Community celebrations: EBAD presents on various winter holiday celebrations

On+Dec.+9.+Archers+Executive+Board+of+Advocacy+and+Diversity+presented+a+video+showcasing+members+of+the+community+and+their+winter+holiday+celebrations.+The+video+was+presented+in+the+form+of+a+news+broadcast+and+featured+both+students+and+faculty.

Photo credit: Cadence Callahan

On Dec. 9. Archer’s Executive Board of Advocacy and Diversity presented a video showcasing members of the community and their winter holiday celebrations. The video was presented in the form of a news broadcast and featured both students and faculty.

By Cadence Callahan, Senior Reporter

With the winter season upon us, many holiday celebrations and traditions are well underway. On Dec. 9, Archer’s Executive Board of Advocacy and Diversity presented a video to the entire school showcasing members of the community and their various winter celebrations. This was the first official presentation EBAD has given since the start of the school year.

The video was presented during an all-school Zoom assembly, which students watched from their mentorship rooms.

EBAD leader Chidimma Nwafor (’22) said the goal of the presentation was to inform the community of the many celebrations that are celebrated during the winter season. 

“We really wanted to make sure we represented everyone instead of just the two, three, four ‘main’ religions we normally hear about,” Nwafor said. “I think it’s important for all of us to understand that there are more members of our community who celebrate a variety of celebrations that aren’t always mentioned.”

In preparation for the video, EBAD sent out a survey to both faculty and students asking them to describe their winter celebrations. Once responses were recorded, EBAD followed up with those who answered the survey, asking them if they would consent to being interviewed and recorded for the video. EBAD leader Layla Huber-Verjan (’22) said a lot went into creating the video.

“The interviews took a while to get together. We just had to go around during our free time on campus doing them and reaching out to different students and faculty,” Huber-Verjan said. “I’m the project manager, so I edit all of our news team videos. There was a lot of editing and working with iMovie to get that together.”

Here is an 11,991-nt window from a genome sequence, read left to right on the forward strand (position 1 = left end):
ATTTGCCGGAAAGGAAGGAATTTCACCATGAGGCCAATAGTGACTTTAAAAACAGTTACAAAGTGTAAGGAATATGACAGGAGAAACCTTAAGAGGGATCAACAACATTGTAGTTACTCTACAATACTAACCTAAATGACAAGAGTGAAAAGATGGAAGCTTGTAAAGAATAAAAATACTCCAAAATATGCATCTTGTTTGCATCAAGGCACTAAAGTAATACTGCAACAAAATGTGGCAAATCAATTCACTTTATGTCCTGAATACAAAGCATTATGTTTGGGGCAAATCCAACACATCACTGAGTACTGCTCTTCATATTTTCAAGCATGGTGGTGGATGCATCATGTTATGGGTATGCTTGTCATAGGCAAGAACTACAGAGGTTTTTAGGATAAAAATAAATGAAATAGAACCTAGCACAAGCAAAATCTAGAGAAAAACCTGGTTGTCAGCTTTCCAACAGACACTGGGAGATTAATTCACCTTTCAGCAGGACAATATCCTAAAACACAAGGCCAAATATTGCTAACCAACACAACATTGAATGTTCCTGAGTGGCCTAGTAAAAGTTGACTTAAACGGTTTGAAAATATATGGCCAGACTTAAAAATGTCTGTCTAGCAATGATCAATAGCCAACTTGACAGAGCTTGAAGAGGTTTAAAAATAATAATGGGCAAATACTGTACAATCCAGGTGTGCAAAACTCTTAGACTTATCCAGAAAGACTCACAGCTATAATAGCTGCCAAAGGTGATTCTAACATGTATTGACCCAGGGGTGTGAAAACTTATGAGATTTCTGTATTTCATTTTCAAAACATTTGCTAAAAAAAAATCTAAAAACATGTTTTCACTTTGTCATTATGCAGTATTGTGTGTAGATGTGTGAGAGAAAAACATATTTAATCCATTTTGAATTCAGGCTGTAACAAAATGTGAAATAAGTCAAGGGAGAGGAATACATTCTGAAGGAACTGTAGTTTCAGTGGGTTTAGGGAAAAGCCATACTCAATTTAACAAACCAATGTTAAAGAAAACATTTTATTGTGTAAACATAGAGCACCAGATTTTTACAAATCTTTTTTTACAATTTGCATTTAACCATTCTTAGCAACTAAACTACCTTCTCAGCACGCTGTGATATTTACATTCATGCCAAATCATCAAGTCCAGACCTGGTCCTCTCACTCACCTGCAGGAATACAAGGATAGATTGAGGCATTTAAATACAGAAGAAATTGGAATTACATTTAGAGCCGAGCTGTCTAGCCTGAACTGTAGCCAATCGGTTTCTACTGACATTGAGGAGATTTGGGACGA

I think that at a school like Archer that prides itself on having a lot of diversity, both economically and racially, it’s important to show that not everybody celebrates their holiday the same way”

— Piper Porter

The video was presented in the form of a news broadcast and featured numerous members of the Archer community, such as junior Dani Fenster, who talked about her family’s celebration of the Korean New Year

Huber-Verjan said she was happy with the way the video turned out and was excited to see community members who participated in the video in the Zoom room.

“We were on Zoom, so all of the mentorships joined on. I actually saw a lot of faculty who don’t have mentorships that we interviewed, so they came on to see themselves in the video and that was really nice,” Huber-Verjan said.

After the video, EBAD posed questions about traditions and holiday celebrations for which the mentorship groups could discuss amongst themselves. 

EBAD member Piper Porter (’24) said EBAD aims to film and create more videos that will allow for both students and faculty to get involved in discussions centered around inclusion and diversity. 

“We plan to make more EBAD news videos for the rest of the year because it’s a nice, fun way to keep people engaged and create conversations and get both teachers and students involved in conversations surrounded around diversity and inclusion at Archer,” Porter said.

Huber-Verjan said it was a special moment hearing students and faculty share their winter holiday celebrations.

“I think it’s important to share awareness of the different cultures that are in the Archer community,” Huber-Verjan said. “We’re always talking about these ‘main’ holidays that are more popular such as Christmas and Hanukkah, so I think it’s important to highlight traditions other people might not be so familiar with.”